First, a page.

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Tanzanite

Dec 3rd, 2012

Tanzanite

During the month of December, American Gem Society members celebrate 3 birthstones tanzanite, zircon & turquoise. We’ll kick off the month with tanzanite.

Discovered in the late 1960s in Tanzania, and found exclusively in this tiny area of the world, tanzanite exhibits a rich violet-blue color for which the gemstone is treasured; often it is heat-treated to achieve this color.  Colors range from blue to purple, and tanzanites that are medium dark in tone, vivid in saturation, and slightly violet blue command premium prices.

As tanzanite can be less expensive than sapphire, it often was purchased as an alternative.  However, it has increased in popularity and now is valued more for its own beauty and brilliance than as a sapphire substitute.

 There is no universally accepted method of grading colored gemstones. TanzaniteOne, a major commercial player in the tanzanite market, through its no-profit subsidiary, The Tanzanite Foundation, has introduced its own color-grading system. The new system’s color-grading scales divide tanzanite colors into a range of hues, between blue violet and violet blue.

The normal primary and secondary hues in tanzanite are blue and purple, not violet. Purple is a modified spectral hue that lies halfway between red and blue. Tanzanite is a trichroic gemstone, meaning that light that enters the stone is divided into three sections, each containing a portion of the visible spectrum. After heating, tanzanite becomes dichroic. The dichroic colors are purple and blue. The hue range of tanzanite is blue-purple to purple-blue.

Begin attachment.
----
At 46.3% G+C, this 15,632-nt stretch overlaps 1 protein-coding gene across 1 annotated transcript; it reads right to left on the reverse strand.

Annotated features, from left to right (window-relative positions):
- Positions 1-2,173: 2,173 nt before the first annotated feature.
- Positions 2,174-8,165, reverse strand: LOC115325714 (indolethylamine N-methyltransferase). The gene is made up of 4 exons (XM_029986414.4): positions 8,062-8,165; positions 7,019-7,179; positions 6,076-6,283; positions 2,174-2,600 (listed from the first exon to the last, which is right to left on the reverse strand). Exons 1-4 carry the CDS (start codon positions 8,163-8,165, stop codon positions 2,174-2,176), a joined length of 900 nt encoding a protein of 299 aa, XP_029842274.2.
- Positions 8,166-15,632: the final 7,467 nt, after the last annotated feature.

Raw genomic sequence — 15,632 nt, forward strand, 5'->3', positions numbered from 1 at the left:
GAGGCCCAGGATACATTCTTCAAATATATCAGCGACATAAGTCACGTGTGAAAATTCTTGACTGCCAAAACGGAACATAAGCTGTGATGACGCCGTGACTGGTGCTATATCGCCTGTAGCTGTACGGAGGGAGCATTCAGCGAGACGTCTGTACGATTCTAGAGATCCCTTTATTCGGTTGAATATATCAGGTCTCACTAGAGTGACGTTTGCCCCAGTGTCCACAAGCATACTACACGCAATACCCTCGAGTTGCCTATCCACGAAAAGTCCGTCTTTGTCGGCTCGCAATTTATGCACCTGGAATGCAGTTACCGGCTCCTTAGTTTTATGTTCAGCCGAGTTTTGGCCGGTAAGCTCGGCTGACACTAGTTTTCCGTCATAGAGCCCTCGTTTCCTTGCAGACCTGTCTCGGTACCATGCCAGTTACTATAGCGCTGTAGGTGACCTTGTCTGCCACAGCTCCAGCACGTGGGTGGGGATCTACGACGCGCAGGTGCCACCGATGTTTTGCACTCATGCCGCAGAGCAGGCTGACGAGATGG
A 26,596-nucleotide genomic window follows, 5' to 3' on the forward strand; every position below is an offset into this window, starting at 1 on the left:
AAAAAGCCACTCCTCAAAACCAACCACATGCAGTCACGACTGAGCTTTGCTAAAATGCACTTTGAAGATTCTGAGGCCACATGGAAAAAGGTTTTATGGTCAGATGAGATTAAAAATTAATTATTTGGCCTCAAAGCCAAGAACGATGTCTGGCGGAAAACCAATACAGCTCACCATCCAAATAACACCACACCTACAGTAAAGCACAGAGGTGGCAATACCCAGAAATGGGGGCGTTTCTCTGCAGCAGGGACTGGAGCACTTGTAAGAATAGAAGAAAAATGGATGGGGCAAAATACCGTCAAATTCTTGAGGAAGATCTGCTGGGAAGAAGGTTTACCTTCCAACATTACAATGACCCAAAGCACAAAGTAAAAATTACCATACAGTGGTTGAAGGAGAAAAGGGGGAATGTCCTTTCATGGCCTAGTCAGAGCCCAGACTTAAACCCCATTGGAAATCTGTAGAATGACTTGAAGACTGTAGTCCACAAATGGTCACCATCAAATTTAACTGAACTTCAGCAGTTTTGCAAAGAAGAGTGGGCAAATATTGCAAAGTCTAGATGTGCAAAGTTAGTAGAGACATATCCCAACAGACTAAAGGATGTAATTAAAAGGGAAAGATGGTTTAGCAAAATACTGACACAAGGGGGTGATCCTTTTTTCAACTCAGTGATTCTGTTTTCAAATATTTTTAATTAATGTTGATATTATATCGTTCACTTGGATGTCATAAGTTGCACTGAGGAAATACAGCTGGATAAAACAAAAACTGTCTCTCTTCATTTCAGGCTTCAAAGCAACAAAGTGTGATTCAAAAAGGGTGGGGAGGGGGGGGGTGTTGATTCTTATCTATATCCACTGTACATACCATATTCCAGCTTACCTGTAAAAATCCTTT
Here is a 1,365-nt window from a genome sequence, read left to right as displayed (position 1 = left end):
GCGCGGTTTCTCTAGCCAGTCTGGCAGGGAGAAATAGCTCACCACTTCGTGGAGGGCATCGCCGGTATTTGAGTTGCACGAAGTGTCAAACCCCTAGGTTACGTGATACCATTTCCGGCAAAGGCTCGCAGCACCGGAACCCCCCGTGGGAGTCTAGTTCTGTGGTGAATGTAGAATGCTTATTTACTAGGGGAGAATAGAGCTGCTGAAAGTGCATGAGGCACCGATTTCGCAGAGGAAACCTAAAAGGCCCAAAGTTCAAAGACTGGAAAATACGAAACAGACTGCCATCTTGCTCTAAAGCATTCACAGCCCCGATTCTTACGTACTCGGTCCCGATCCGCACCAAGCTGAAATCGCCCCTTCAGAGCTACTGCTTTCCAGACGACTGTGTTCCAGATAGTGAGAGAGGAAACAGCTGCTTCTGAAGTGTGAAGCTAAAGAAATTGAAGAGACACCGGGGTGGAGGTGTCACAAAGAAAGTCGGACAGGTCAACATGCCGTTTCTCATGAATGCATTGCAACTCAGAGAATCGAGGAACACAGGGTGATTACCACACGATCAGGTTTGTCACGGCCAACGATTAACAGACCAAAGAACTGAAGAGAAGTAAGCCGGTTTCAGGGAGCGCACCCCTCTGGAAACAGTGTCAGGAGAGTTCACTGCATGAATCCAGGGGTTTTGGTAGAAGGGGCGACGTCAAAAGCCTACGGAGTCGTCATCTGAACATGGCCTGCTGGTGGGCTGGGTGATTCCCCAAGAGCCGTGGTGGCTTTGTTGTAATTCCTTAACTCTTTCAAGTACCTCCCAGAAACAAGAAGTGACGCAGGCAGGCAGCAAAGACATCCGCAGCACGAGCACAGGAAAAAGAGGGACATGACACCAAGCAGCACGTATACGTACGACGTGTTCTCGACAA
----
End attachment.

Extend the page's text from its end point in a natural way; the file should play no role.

Clarity grading in colored gemstones is based on the eye-clean standard, that is, a gem is considered flawless if no inclusions are visible with the unaided eye (assuming 20/20 vision).

 The Gemological Institute of America classifies tanzanite as a Type I gemstone, meaning it is normally eye-flawless. Gems with eye-visible inclusions will be traded at deep discounts.

Sources:

American Gem Society

Wikipedia

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